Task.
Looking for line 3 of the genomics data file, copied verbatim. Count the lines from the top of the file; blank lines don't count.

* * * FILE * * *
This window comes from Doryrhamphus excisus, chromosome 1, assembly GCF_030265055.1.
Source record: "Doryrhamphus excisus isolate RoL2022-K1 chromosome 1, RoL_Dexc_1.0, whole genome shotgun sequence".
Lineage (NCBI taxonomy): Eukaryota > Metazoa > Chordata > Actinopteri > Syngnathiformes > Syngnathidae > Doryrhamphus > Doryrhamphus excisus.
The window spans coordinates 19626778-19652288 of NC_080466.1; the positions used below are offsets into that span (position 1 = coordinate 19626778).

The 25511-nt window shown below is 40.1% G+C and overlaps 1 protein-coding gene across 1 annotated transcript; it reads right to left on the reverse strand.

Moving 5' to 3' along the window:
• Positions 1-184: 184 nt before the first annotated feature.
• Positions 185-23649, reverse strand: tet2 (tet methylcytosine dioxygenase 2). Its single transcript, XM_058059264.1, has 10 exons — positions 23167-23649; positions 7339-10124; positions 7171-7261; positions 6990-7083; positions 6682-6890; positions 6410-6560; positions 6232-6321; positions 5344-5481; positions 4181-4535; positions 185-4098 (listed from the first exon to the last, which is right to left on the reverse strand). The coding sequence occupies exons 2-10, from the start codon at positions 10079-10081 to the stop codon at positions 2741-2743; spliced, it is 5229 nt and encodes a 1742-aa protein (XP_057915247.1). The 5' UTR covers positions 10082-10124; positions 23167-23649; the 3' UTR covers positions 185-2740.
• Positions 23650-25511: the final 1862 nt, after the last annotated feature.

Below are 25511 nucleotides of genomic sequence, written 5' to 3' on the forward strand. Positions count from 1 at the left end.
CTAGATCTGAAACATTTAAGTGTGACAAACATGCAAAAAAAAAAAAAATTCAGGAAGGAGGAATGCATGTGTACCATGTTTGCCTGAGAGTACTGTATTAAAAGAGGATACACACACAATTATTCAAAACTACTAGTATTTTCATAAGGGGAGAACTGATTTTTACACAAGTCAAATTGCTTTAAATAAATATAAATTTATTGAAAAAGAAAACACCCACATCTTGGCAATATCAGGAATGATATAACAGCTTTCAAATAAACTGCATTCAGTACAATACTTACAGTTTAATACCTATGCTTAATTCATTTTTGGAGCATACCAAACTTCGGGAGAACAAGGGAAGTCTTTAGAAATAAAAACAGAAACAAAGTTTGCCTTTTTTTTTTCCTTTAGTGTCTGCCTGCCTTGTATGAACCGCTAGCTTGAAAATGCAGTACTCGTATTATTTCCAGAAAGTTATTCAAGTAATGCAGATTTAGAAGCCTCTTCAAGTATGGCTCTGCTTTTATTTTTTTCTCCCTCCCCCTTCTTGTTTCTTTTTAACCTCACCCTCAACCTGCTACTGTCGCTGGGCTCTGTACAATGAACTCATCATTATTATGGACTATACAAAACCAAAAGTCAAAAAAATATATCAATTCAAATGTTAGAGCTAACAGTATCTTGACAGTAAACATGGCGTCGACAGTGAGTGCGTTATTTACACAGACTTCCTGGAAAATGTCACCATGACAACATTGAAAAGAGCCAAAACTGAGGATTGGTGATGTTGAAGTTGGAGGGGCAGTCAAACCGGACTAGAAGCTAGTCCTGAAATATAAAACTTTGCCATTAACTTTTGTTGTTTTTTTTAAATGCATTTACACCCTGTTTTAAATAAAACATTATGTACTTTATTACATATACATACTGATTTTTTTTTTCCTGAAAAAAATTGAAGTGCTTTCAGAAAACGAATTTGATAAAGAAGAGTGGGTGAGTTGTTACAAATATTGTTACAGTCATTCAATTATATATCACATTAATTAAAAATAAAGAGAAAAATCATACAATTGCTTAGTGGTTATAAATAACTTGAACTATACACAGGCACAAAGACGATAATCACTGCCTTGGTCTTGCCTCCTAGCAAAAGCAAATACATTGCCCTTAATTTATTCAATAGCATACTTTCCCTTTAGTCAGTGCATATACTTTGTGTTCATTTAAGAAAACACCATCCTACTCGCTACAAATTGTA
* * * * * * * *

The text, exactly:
Lineage (NCBI taxonomy): Eukaryota > Metazoa > Chordata > Actinopteri > Syngnathiformes > Syngnathidae > Doryrhamphus > Doryrhamphus excisus.